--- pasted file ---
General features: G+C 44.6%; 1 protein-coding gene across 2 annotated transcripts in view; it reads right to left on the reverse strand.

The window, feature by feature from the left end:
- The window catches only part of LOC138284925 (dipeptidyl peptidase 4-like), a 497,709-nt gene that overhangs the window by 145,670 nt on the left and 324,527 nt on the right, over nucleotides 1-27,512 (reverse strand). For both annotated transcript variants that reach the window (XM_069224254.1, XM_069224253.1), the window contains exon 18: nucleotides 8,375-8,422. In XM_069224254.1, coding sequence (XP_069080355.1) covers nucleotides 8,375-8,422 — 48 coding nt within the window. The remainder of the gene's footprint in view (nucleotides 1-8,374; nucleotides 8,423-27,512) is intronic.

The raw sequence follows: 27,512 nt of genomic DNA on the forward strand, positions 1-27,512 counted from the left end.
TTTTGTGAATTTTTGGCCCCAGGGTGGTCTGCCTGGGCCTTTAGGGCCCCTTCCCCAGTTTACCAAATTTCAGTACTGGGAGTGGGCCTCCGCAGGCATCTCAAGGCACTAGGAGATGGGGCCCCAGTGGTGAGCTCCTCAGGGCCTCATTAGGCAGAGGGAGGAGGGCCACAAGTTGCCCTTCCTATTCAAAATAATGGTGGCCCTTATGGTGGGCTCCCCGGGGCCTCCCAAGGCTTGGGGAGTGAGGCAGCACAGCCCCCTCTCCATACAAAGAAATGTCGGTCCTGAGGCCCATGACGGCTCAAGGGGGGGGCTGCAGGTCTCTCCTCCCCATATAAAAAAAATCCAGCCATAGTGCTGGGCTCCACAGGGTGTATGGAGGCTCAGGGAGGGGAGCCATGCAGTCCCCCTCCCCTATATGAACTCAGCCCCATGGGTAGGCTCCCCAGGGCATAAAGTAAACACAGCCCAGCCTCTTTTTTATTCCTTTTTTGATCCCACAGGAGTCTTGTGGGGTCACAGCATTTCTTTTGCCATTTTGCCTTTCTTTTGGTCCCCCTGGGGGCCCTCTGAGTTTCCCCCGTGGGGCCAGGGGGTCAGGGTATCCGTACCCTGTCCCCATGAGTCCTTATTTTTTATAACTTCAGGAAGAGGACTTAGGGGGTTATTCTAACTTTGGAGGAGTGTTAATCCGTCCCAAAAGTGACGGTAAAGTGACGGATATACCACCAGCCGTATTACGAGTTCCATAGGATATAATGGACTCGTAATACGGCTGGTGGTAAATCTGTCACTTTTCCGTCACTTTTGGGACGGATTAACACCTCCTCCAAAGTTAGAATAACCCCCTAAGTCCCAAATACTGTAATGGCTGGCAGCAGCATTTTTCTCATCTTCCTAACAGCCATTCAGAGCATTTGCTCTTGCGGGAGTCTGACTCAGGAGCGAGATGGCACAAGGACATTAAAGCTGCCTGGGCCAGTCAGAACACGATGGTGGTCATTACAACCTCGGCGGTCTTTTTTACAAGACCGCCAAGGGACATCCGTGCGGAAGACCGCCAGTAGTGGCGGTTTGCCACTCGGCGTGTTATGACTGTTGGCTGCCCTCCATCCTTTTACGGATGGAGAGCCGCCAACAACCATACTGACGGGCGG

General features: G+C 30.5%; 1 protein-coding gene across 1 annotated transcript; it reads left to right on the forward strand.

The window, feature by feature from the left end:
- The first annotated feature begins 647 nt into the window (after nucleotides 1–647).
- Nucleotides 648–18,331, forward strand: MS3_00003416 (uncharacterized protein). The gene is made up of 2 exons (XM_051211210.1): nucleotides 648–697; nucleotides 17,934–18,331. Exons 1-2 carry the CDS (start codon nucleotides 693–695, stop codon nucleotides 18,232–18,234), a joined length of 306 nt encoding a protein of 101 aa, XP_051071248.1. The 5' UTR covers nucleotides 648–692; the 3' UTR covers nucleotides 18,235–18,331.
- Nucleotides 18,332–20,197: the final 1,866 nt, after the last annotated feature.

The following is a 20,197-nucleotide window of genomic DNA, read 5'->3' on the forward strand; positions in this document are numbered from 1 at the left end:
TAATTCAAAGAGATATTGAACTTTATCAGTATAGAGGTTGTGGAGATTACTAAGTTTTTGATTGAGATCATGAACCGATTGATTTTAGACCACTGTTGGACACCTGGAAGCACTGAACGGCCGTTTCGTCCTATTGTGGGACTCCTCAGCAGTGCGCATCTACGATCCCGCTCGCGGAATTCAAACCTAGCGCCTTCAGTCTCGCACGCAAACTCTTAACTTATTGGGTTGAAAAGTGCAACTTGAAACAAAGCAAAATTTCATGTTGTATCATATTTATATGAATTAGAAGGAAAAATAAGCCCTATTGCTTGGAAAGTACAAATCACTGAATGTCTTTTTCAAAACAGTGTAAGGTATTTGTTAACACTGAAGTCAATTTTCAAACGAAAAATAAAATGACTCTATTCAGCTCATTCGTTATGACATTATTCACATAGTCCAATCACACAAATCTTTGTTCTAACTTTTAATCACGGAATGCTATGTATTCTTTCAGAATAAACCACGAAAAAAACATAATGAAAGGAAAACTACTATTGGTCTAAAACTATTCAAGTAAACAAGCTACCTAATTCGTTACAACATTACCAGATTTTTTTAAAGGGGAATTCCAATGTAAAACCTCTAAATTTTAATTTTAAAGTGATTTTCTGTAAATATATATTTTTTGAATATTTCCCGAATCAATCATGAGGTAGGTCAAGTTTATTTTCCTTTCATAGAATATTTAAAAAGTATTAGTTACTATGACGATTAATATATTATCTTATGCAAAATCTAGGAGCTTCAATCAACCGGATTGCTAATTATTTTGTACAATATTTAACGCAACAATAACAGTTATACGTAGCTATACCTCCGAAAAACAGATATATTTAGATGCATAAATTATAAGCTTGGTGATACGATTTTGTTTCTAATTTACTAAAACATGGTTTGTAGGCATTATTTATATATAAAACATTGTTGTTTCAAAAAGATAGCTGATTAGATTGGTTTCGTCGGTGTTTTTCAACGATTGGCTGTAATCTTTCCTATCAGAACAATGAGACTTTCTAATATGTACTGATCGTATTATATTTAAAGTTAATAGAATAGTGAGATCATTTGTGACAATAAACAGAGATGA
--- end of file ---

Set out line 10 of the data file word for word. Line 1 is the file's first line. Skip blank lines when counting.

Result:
- Nucleotides 18,332–20,197: the final 1,866 nt, after the last annotated feature.